This year beautiful Prague hosted GECCO 2019, from 13th to 17th of July. GECCO -- standing for The Genetic and Evolutionary Computation Conference-- is an outstanding conference which brings many active scientists and PhD students together annually. We have presented a recent piece of our work in form of a poster. The work titled: "Online Whitening for High Conditioning Optimization Problems" is a preliminary work toward addressing the challenges of handling high conditioning functions with surrogates. GECCO provided a great opportunity to recieve interesting feedback and ideas from the optimization community.
173 contribuations were accepted as full papers and 168  contributions as poster by GECCO 2019 committee. High quality paper and poster sessions both enabled valubale chances to exchange opinion and evolve your ideas. Apart from these sessions, GECCO hosted plenty of useful tutorials, workshops, keynotes and social events. 
"Challenges for Learning in Complex Environments" was the name of an outstanding keynote talk given by Raia Hadsell, the Robotics Lead of Google DeepMind. She emphasized on the importance of multiobjective learners and the continual learning concept.
 

We are pleased to inform you that the recent work "General Board Game Playing for Education and Research in Generic AI Game Learning" of Prof. Wolfgang Konen has been accepted for publication and it will be presented as a Poster at IEEE CONFERENCE ON GAMES (CoG) 2019.  CoG 2019, held  in London, UK, will be hosting many peer-reviewed paper and poster presentations as well as academical and industrial invited talks in various game technology related fields.  Wolfgang Konen introduces a general board game playing and learning framework, in his recent paper. You can find more information about the developed educational tool by Wolfgang Konen in one of our former blog-posts.

Recommender System is the name given to any software designed to recommend you objects to purchase, to click on or to watch, which might be attractive to you with a high probability. Development of such systems became a hot topic for software developers and machine learning engineers in the last years. A well-performing recommender system can make significant contributions to various online platforms.

Nowadays, many of us interact with recommender systems on a daily basis. If you have an account in Amazon or Netflix or many similar online services, you may have received suggestions that often fit your interest. This can vary from a movie suggested by Netflix or very various products suggested by Amazon. The targeted advertisements on Facebook or the targeted pop-up advertisements in your browser are also other examples of applications of these systems. Almost no two person receives the exact same advertisements or suggestions on an online platform.  All these personalized suggestions and advertistments use recommender systems to find the best match for your interests according to your former ratings, purchases or clicks.

Content-based recommender systems often make use of the explicit features of the users and the items to provide recommendations. In contrary, the Collaborative Filtering recommender systems do not have access to any sort of explicit features and tend to learn the important features of users and items implicitly. The real-world recommender systems are often a hybrid of both approaches.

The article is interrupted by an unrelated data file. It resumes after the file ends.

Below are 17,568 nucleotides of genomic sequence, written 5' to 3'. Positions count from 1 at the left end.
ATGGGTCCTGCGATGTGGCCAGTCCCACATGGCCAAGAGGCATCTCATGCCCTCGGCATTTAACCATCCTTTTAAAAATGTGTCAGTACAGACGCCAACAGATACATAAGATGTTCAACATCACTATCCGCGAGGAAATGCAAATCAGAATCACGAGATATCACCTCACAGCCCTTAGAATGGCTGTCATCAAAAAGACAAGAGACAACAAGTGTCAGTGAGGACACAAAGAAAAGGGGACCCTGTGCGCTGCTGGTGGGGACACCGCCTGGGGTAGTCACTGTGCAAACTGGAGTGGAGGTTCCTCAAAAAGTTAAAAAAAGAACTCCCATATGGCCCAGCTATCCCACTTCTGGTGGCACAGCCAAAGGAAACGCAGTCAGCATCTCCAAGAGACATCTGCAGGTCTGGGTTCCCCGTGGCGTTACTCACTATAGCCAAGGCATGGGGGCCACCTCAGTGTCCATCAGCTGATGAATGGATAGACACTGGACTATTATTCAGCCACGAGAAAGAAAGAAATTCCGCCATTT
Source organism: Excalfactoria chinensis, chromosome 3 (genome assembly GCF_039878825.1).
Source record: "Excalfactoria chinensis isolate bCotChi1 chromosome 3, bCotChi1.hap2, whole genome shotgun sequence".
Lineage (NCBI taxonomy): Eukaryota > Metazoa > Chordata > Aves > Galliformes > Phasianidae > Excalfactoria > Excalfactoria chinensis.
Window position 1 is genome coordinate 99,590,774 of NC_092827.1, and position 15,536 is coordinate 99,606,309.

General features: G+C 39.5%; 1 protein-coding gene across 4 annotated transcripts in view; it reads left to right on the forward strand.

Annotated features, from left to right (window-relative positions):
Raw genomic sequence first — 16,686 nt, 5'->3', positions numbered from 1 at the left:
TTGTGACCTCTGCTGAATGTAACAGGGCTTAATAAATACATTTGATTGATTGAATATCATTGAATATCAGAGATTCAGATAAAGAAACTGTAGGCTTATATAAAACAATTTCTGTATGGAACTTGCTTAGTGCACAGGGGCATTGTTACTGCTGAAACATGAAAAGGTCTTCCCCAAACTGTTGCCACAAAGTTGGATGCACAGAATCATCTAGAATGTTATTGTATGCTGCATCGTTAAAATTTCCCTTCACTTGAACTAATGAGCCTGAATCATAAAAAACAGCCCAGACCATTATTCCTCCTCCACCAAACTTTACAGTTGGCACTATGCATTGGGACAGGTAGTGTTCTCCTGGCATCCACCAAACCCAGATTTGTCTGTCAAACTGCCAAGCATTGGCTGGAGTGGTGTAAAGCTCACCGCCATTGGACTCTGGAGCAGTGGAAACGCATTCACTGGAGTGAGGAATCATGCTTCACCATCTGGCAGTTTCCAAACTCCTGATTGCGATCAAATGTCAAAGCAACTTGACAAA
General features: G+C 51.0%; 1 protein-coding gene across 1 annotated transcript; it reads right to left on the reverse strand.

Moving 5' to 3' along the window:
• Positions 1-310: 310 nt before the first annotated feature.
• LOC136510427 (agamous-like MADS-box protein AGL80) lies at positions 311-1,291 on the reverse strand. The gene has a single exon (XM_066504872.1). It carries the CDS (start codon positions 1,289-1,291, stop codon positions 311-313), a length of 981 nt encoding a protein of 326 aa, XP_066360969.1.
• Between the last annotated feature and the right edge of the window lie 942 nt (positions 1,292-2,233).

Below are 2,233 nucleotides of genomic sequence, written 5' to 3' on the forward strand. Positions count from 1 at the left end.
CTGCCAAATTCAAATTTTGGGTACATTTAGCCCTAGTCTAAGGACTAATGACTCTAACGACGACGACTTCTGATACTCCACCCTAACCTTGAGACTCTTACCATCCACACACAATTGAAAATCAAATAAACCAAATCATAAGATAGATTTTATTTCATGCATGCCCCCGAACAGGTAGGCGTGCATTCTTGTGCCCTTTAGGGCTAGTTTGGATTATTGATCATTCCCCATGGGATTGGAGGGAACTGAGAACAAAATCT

You can try our movie recommender system demo, by simply giving your own ratings and see what the system will suggest to you. This movie recommender system is based on the implementation of Matrix Factorization algorithm in Python. Matrix Factorization is a collaborative filtering approach which tends to learn implicit features for users and items by factorizing the exiting rating matrix. We expalin this algorithm in more details, in this Google Colaboratory Notebook . We describe how the recommender system problem turns into an optimization problem and how to handle such optimization tasks. Also a step-by-step implementation of this algorithm in Python is provided.

One of the slides of the presentation given by Henning Buhl during the Digital Xchange 2019 Conference

On Saturday, May, 25th, 2019, TH Köln hosted the annual Digital Xchange conference, which is organized as a cooperative work of Opitz Consulting and TH Köln, for the third time. This 1-day conference is becoming more and more popular: this year it attracted more than 800 participants.  More than 100 talks were given in the field of digitalization and its impact on industry. The topics had a large variety and covered many areas of digitalization including Big Data, Cloud Computing, Industry 4.0, Machine Learning, Artifical Intelligence, etc. You can find a list of all talks here.

One of the very interesting talks at Digital Xchange which attracted a large group of audience was "Deep Learning mit Keras und TensorFlow" given by Henning Buhl. He is a Computer Science Bachelor student at TH Köln who also works part-time under supervision of Prof. Wolfgang Konen. His talk coverd a large range of themes from neural networks to machine learning and Python code examples. As part of his talk he gave a live demo on Google Colaboratory with Jupyter notebooks showing TensorFlow and Keras examples. These examples are available on GitHub for your own study if you like. You can find them here or here on GitHub.

This year the 28th Computational Intelligence workshop  took place on November, 29th-30th, in Dortmund. As every year, this two-day workshop was packed with many interesting talks and two gripping keynotes (deep learning and OpenML). The presentations and the keynotes had diverse topics including fuzzy control, surrogate-assisted optimization, modeling techniques, deep learning, interesting applications (e.g. gait recognition, driving lane recognition) and several other areas

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